• It does away with all ACA taxes except the so-called “Cadillac” tax on high-cost health plans.
  • The Cadillac tax would be effective beginning in 2025 instead of 2020, as scheduled under current law.
  • The bill would continue for two years to fund subsidies that help millions of Americans buy insurance through the ACA marketplaces.

Stay tuned – the bill is being fast-tracked with intentions to vote on the legislation next week, before the July Fourth recess.

Source: http://www.thepowerofa.org/2017/06/senate-gop-leaders-unveil-health-care-bill


THIS COLUMN IS MEANT TO ASSIST IN A GENERAL UNDERSTANDING OF THE CURRENT LAW AND PRACTICE RELATING TO OFCCP. IT IS NOT TO BE REGARDED AS LEGAL ADVICE. COMPANIES OR INDIVIDUALS WITH PARTICULAR QUESTIONS SHOULD SEEK ADVICE OF COUNSEL.

Reminder: If you have specific OFCCP compliance questions and/or concerns or wish to offer suggestions about future topics for the OFCCP Week In Review, please contact your membership representative at (866) 268-6206 (for DirectEmployers Association Members), or email Jennifer at jpolcer@directemployers.org with your ideas.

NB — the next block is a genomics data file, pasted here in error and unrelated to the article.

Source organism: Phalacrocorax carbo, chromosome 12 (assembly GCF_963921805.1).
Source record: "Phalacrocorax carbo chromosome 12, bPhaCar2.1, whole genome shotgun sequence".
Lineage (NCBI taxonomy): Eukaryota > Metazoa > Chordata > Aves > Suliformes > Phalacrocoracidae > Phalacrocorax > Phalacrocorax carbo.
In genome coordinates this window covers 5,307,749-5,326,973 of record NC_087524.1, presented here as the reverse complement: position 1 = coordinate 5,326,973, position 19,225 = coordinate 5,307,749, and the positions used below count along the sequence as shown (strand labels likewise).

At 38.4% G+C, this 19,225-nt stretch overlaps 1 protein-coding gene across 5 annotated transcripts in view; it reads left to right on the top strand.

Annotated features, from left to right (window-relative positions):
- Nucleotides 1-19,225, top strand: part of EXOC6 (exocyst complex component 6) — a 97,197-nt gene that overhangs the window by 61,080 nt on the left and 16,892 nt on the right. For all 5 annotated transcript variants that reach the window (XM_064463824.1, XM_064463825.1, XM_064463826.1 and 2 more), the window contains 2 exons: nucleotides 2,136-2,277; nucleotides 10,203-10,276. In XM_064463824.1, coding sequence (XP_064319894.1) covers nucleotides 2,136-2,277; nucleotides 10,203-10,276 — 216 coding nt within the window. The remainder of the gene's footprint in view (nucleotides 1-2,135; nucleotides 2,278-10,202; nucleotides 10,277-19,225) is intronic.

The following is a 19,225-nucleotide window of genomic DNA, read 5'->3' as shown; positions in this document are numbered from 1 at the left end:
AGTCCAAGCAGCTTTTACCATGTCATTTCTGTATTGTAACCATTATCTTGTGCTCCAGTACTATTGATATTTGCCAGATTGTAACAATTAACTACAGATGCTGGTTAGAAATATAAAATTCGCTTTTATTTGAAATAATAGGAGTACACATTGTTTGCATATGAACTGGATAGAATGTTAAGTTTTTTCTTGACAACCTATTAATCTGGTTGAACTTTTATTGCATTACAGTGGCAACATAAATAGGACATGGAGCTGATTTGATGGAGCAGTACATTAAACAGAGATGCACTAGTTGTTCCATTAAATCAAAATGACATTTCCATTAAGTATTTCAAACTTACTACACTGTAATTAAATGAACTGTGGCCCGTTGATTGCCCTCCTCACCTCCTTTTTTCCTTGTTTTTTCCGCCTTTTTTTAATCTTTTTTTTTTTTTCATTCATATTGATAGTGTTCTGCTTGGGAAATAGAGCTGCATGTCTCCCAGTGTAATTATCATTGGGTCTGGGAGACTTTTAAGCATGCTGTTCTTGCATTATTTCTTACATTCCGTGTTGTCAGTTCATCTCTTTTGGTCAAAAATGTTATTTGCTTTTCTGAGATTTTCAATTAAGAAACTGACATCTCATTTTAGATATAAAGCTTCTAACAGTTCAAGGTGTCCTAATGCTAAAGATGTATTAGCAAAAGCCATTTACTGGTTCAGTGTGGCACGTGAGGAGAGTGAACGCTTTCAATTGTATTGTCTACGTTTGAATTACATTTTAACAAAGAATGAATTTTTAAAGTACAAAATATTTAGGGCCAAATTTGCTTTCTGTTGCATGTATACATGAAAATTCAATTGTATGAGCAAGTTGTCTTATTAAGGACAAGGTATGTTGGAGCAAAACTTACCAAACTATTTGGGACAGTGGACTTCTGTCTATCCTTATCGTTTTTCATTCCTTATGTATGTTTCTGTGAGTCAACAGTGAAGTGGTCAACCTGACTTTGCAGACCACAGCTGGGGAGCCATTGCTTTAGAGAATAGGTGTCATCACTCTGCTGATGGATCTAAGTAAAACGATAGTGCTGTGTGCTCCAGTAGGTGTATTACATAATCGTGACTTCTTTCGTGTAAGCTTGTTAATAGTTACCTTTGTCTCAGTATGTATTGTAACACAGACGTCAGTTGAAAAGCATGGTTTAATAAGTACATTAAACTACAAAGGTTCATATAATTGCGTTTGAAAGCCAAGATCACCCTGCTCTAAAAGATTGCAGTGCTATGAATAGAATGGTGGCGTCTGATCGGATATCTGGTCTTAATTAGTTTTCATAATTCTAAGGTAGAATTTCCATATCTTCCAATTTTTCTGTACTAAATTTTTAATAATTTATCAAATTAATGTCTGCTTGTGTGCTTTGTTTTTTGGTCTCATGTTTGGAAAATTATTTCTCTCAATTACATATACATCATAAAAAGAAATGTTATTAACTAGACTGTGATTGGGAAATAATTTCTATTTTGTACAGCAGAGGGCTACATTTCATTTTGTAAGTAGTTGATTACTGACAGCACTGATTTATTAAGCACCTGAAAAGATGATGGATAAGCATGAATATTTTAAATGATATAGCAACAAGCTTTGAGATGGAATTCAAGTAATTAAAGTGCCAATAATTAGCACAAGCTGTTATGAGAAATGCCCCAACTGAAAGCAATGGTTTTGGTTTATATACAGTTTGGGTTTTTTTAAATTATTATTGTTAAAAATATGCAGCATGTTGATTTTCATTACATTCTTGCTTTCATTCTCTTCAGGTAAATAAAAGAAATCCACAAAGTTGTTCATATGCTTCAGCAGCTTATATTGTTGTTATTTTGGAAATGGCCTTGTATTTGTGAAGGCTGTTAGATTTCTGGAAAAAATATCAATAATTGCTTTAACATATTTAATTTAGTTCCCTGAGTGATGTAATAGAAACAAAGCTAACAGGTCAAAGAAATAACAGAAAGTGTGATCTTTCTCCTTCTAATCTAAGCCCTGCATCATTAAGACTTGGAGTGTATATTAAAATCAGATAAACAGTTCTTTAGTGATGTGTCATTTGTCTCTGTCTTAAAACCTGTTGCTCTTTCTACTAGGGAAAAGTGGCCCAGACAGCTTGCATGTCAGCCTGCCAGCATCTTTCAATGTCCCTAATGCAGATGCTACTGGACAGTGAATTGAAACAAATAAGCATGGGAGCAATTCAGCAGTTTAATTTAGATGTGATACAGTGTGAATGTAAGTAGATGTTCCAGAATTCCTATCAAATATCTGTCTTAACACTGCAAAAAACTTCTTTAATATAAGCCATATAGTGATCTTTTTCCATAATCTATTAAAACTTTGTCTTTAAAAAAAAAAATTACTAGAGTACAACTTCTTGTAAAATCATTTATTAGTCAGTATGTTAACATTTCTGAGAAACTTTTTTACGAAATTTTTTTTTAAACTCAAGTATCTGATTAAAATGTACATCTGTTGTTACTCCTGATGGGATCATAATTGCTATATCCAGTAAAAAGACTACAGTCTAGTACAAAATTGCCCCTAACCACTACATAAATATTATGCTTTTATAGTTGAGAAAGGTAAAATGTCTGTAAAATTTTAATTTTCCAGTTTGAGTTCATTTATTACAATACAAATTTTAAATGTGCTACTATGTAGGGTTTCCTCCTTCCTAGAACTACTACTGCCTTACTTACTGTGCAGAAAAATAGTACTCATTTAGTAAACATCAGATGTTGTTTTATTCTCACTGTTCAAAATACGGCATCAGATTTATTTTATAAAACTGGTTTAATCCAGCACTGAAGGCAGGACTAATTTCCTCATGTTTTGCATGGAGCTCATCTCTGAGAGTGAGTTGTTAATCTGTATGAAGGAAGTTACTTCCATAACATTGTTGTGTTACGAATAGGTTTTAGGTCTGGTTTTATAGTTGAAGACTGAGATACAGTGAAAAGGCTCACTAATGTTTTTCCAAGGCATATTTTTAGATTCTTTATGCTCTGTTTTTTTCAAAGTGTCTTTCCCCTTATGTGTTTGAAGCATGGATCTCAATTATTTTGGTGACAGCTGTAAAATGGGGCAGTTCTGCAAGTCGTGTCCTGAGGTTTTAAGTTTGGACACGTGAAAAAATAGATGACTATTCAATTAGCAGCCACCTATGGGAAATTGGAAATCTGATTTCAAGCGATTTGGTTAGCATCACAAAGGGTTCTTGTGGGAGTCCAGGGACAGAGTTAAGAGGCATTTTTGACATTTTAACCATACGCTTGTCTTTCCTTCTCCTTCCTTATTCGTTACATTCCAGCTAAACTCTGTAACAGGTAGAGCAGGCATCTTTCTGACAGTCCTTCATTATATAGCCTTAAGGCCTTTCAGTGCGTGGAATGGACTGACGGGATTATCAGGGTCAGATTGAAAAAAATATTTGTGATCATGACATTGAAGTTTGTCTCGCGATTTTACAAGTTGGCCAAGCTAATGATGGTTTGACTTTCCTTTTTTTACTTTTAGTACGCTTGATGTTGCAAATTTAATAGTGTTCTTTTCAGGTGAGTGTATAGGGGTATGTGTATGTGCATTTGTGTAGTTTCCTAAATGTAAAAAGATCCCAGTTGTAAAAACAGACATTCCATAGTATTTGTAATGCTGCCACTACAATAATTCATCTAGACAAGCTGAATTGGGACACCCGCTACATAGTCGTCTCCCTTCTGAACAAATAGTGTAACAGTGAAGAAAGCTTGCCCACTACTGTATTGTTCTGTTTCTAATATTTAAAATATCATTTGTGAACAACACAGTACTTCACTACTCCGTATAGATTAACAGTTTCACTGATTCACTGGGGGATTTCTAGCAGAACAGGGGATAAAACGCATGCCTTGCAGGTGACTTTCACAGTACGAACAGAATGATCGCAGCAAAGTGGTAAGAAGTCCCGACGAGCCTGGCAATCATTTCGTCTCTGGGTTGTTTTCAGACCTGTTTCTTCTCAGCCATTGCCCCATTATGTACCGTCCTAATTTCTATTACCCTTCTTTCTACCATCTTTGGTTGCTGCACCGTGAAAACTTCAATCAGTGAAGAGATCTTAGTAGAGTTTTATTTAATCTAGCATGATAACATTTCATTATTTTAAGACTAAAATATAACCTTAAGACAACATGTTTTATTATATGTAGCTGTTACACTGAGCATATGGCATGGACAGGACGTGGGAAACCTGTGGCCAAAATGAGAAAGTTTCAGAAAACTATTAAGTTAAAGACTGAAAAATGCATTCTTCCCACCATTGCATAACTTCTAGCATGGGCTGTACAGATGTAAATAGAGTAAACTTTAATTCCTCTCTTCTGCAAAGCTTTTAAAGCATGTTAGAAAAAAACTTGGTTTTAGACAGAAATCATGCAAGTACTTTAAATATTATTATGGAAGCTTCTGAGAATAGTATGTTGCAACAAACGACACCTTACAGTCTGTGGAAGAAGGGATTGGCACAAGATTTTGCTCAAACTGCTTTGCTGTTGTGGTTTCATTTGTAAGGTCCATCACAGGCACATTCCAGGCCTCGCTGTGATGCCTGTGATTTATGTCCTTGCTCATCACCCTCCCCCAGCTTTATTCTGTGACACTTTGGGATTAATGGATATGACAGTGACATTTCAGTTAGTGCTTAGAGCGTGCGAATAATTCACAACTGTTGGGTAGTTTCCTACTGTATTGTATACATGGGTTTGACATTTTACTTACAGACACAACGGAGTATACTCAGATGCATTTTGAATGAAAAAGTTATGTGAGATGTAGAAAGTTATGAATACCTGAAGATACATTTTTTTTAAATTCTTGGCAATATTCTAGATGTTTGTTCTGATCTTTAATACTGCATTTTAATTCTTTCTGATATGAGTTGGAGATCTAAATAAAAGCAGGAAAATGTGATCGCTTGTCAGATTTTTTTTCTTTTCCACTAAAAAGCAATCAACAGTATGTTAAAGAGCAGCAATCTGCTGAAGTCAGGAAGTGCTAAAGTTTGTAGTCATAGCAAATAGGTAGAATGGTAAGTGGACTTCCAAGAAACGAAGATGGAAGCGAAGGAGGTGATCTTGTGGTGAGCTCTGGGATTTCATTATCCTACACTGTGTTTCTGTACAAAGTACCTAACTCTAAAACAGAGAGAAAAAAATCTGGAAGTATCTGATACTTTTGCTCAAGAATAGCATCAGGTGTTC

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About the Author

Jennifer PolcerJennifer Polcer, PHR, SHRM-CP, is the VP of Compliance at DirectEmployers Association. Jennifer brings over 15 years of HR experience to the Association, as well as a skilled background in both OFCCP compliance and employment law analysis. In her current role, Jennifer looks to be a resource to Members providing guidance on compliance matters related to Affirmative Action, audit advocacy and additional education surrounding government contractor obligations. Along with her dedicated team, Jennifer manages the relationship with the National Association of State Workforce Agencies (NASWA), and co-manages the National Labor Exchange (NLx)—the nation’s first electronic labor exchange developed as a collaborative effort between employers and state workforce agencies.View all posts by Jennifer Polcer »